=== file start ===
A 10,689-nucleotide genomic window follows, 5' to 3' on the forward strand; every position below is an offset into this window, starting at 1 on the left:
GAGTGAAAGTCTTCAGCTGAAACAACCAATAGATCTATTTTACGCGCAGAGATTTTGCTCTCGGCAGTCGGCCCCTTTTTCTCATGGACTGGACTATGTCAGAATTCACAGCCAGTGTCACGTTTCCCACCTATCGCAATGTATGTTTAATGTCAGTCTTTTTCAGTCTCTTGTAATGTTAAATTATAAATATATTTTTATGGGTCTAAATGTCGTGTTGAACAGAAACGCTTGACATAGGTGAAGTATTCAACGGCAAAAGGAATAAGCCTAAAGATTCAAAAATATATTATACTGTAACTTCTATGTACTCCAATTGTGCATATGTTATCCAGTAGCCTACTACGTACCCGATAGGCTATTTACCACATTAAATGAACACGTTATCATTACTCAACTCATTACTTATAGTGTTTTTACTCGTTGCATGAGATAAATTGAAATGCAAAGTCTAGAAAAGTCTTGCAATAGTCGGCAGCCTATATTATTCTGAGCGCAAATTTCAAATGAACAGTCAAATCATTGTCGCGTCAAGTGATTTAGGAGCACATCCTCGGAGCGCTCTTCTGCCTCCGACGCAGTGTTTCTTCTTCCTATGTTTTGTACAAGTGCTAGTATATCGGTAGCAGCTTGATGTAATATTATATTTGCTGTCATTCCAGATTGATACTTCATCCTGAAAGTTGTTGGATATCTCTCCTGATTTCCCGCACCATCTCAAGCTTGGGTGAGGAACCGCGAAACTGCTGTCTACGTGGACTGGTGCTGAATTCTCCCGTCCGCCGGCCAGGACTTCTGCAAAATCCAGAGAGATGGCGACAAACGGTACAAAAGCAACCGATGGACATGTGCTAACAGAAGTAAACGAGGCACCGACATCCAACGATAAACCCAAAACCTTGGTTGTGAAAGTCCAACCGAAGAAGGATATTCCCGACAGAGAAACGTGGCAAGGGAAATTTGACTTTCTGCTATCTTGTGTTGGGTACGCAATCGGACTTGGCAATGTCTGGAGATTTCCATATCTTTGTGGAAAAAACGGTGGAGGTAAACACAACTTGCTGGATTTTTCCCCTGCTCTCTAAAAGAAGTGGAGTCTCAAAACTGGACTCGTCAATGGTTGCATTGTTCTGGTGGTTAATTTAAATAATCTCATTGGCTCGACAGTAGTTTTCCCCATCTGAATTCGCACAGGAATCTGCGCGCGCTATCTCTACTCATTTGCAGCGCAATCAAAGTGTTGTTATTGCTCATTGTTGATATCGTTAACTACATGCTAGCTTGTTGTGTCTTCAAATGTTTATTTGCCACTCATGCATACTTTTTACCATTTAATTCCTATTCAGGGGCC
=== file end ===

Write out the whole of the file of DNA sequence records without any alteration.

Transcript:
A 10,689-nucleotide genomic window follows, 5' to 3' on the forward strand; every position below is an offset into this window, starting at 1 on the left:
GAGTGAAAGTCTTCAGCTGAAACAACCAATAGATCTATTTTACGCGCAGAGATTTTGCTCTCGGCAGTCGGCCCCTTTTTCTCATGGACTGGACTATGTCAGAATTCACAGCCAGTGTCACGTTTCCCACCTATCGCAATGTATGTTTAATGTCAGTCTTTTTCAGTCTCTTGTAATGTTAAATTATAAATATATTTTTATGGGTCTAAATGTCGTGTTGAACAGAAACGCTTGACATAGGTGAAGTATTCAACGGCAAAAGGAATAAGCCTAAAGATTCAAAAATATATTATACTGTAACTTCTATGTACTCCAATTGTGCATATGTTATCCAGTAGCCTACTACGTACCCGATAGGCTATTTACCACATTAAATGAACACGTTATCATTACTCAACTCATTACTTATAGTGTTTTTACTCGTTGCATGAGATAAATTGAAATGCAAAGTCTAGAAAAGTCTTGCAATAGTCGGCAGCCTATATTATTCTGAGCGCAAATTTCAAATGAACAGTCAAATCATTGTCGCGTCAAGTGATTTAGGAGCACATCCTCGGAGCGCTCTTCTGCCTCCGACGCAGTGTTTCTTCTTCCTATGTTTTGTACAAGTGCTAGTATATCGGTAGCAGCTTGATGTAATATTATATTTGCTGTCATTCCAGATTGATACTTCATCCTGAAAGTTGTTGGATATCTCTCCTGATTTCCCGCACCATCTCAAGCTTGGGTGAGGAACCGCGAAACTGCTGTCTACGTGGACTGGTGCTGAATTCTCCCGTCCGCCGGCCAGGACTTCTGCAAAATCCAGAGAGATGGCGACAAACGGTACAAAAGCAACCGATGGACATGTGCTAACAGAAGTAAACGAGGCACCGACATCCAACGATAAACCCAAAACCTTGGTTGTGAAAGTCCAACCGAAGAAGGATATTCCCGACAGAGAAACGTGGCAAGGGAAATTTGACTTTCTGCTATCTTGTGTTGGGTACGCAATCGGACTTGGCAATGTCTGGAGATTTCCATATCTTTGTGGAAAAAACGGTGGAGGTAAACACAACTTGCTGGATTTTTCCCCTGCTCTCTAAAAGAAGTGGAGTCTCAAAACTGGACTCGTCAATGGTTGCATTGTTCTGGTGGTTAATTTAAATAATCTCATTGGCTCGACAGTAGTTTTCCCCATCTGAATTCGCACAGGAATCTGCGCGCGCTATCTCTACTCATTTGCAGCGCAATCAAAGTGTTGTTATTGCTCATTGTTGATATCGTTAACTACATGCTAGCTTGTTGTGTCTTCAAATGTTTATTTGCCACTCATGCATACTTTTTACCATTTAATTCCTATTCAGGGGCC